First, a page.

New Jersey Horse Council
25 Beth Dr., Moorestown NJ 08057-3021
Phone: 856-231-0771
Fax: 856-234-1081
secretary@njhorsecouncil.com


Did You Know...?
New Jersey has miles and miles of trails available to horseback riding enthusiasts. Have you checked them out?
 

New Jersey Horse Council - Here to support you!


Recreational Riding

NJHC Board Members Committed to Preserving Trails
The New Jersey Horse Council is a leader in recognizing that the land, trails, and facilities their horsemen use need to be protected for future use.

In the 1990's, Susan Data-Samtak became a Member of NJHC supporting trail issues in New Jersey. Janice Elsishans joined the club in early 2000 and became even further involved in trail issues. NJHC members, now interested in keeping trails open and building new ones, supported Janice's attendance at several trail conferences including the SETC in VA and OVET in CA. Awareness of the land issues increased. The NJHC supported their trails enthusiasts in helping to produce a book of specifications on many of the riding trails available in New Jersey.

All of the equine land conservation knowledge that was gained over the years became very important in the bid to save Lusscroft Farms, which was once owned by Rutgers University. The University used the farm as an agricultural experimental station focusing on artificial insemination of cattle. In the 1980s and 1990s, after the experimental station closed, the farm served as a 4H Horse Camp and was used by local New Jersey horse groups for trail riding and overnight camping. Then the farm was closed to the public due to environmental hazards associated with the buildings and remained so for 12 years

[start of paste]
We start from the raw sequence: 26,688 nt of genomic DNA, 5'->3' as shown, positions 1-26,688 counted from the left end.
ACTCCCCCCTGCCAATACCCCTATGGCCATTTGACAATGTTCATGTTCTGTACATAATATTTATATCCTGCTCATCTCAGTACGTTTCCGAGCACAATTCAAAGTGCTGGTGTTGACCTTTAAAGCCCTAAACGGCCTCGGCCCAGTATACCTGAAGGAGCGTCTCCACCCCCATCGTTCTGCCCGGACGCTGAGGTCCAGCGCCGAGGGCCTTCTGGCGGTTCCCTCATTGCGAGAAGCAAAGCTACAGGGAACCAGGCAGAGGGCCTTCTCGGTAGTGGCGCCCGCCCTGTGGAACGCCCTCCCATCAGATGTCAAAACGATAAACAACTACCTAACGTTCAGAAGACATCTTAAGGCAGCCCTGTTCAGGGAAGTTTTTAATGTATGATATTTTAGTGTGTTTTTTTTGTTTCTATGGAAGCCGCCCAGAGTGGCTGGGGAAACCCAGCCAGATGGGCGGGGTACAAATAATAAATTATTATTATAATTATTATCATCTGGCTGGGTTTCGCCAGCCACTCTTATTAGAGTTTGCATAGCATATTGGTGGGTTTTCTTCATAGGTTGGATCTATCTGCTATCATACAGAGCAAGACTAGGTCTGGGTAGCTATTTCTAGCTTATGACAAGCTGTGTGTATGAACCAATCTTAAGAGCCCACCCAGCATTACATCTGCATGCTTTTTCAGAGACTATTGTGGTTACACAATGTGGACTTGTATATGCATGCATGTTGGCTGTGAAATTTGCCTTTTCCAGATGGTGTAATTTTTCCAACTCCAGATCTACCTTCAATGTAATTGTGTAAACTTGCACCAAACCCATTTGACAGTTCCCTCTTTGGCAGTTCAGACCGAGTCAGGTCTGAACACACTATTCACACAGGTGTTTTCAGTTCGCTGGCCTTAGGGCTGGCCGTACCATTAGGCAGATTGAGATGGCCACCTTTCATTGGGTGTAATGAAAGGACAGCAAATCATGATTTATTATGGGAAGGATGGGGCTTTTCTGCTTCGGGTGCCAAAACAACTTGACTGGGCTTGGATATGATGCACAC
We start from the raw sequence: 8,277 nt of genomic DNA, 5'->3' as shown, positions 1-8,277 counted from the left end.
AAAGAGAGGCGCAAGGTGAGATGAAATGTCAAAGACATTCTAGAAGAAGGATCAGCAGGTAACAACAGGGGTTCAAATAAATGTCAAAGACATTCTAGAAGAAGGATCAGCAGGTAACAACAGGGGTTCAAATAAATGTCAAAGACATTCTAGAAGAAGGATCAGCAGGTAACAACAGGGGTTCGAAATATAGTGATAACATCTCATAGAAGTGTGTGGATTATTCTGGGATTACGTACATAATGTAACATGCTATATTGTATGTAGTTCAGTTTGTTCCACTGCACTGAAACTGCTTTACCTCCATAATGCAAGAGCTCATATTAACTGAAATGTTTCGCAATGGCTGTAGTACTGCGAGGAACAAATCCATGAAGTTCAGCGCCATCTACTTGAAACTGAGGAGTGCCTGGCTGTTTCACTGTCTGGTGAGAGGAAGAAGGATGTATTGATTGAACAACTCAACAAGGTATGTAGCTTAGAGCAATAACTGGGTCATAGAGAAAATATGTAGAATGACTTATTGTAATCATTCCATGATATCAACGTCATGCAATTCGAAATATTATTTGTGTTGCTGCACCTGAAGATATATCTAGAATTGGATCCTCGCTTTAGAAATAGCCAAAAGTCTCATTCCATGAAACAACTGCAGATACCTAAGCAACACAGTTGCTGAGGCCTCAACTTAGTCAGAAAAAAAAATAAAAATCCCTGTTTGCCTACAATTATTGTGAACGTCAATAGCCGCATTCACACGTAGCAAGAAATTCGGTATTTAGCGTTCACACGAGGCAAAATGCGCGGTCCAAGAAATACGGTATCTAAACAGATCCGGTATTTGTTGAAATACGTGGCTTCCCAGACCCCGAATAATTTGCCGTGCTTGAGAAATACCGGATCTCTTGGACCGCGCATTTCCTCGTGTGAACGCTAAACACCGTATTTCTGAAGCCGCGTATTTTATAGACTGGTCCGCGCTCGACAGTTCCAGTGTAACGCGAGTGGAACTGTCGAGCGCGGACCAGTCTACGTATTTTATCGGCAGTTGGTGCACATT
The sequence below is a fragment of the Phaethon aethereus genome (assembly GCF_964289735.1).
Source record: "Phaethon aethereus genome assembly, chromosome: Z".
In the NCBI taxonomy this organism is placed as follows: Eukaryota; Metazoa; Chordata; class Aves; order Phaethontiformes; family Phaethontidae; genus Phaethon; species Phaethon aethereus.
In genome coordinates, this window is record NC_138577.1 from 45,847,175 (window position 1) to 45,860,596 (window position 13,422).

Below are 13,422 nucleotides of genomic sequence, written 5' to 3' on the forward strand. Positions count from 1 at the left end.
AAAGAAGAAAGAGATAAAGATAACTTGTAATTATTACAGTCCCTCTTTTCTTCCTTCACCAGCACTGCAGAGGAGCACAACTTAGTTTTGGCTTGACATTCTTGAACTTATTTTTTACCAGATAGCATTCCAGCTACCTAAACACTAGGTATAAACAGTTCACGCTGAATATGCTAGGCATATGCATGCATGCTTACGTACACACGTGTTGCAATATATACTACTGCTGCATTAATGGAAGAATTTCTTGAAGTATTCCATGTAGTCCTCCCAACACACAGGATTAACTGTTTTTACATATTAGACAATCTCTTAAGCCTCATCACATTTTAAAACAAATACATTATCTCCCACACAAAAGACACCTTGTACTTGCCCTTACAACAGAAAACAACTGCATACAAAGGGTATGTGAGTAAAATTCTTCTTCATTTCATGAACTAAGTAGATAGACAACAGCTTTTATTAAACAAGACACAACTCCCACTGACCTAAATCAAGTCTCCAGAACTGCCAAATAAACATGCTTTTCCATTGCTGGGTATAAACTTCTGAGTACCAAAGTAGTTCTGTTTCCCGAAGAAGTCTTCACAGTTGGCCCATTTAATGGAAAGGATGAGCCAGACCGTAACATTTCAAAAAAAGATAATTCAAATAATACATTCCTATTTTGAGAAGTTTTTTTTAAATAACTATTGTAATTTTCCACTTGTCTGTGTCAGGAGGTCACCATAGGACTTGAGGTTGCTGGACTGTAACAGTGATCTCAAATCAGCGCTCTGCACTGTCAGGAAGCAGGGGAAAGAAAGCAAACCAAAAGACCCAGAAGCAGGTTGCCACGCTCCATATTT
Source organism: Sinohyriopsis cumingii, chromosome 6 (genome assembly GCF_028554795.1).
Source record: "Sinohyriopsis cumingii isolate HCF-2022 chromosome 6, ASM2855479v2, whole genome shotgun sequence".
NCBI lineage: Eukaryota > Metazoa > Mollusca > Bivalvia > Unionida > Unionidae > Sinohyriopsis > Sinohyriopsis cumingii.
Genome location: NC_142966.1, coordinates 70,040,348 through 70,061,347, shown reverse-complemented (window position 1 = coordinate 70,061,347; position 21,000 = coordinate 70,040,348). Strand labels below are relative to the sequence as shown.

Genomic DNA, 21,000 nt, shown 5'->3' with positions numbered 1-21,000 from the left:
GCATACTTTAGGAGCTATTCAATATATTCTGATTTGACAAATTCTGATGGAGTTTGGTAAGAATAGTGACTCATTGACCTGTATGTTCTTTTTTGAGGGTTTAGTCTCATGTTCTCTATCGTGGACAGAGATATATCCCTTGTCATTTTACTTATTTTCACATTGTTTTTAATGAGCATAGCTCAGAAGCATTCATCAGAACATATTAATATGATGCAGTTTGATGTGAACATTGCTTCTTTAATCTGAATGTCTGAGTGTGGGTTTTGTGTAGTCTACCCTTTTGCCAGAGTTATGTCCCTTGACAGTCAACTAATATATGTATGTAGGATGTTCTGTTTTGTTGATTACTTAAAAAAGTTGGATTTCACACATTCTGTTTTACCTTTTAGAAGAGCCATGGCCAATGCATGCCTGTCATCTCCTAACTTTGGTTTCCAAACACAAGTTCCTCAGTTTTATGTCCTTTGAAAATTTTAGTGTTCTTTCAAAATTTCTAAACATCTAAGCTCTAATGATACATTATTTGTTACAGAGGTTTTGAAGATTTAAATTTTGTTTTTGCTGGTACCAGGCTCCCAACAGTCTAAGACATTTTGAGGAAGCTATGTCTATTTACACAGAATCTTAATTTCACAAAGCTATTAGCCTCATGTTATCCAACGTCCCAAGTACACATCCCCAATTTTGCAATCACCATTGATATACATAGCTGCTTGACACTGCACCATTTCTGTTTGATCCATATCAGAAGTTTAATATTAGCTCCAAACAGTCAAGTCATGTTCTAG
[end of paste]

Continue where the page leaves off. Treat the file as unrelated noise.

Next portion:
In July of 2004 representing the NJHC, Janice Elsishans attended a public meeting regarding the fate of Lusscroft Farms. Rutgers University had given the farm to New Jersey State Parks and Forests and its future was undecided. Janice stood up in the meeting and suggested that the farm be used as a tourist/state heritage/agriculture site in conjunction with the state park service and since equine use was the main use before the farm was closed, NJHC wanted to make sure that the horse would be a fixture in any new use slated for the farm. With uncountable hours of volunteer time put in by local equestrians, Lusscroft Farm is once again open to horses and a trail ride organized by NJHC board member Janice Elsishans has been held every National Trails Day since 2005.



Enjoying New Jersey's State Animal! by Janice Elsishans

Below is a great photo taken January 1, 2011 of ten riders who meet at Debbie's farm on Halsey Corner in Newton, NJ to ride on the Paulinskill Valley Rail Trail; a wonderful tailgate buffet and trail talk of future ride plans followed the trail ride. The day started out sunny, and although the trail had a couple small icy areas the horses were surefooted whether they had studs, barefooted, boots or metal shoes. Everyone is wearing a helmet. Amazing how ten horses that did not know each other stood peacefully for this photo op.

The State "Trail Signs" worked in our favor where the trail crossed Route 206 and 94. I would like to believe that the signs created courteous drivers who stopped for the horses to cross the road; or was it seeing ten horses crossing the road that made them stop?

Just imagine the economic impact to Sussex County of these 10 equestrian residences, and now multiply in all those equestrian not pictured. WOW!

Work continues to have installed the "25 mph when horses present" signs on county roads for all the Paulinskill Valley Rail Trail and Sussex Branch Trail in both Sussex and Warren County. If you live in a municipality where either of these trails cross, stop by your municipality and ask about the signs. Kittatinny State Park has the signs and all the hardware, the municipality is requested to install them.

Enjoying the wonderful scenic miles of New Jersey's trails: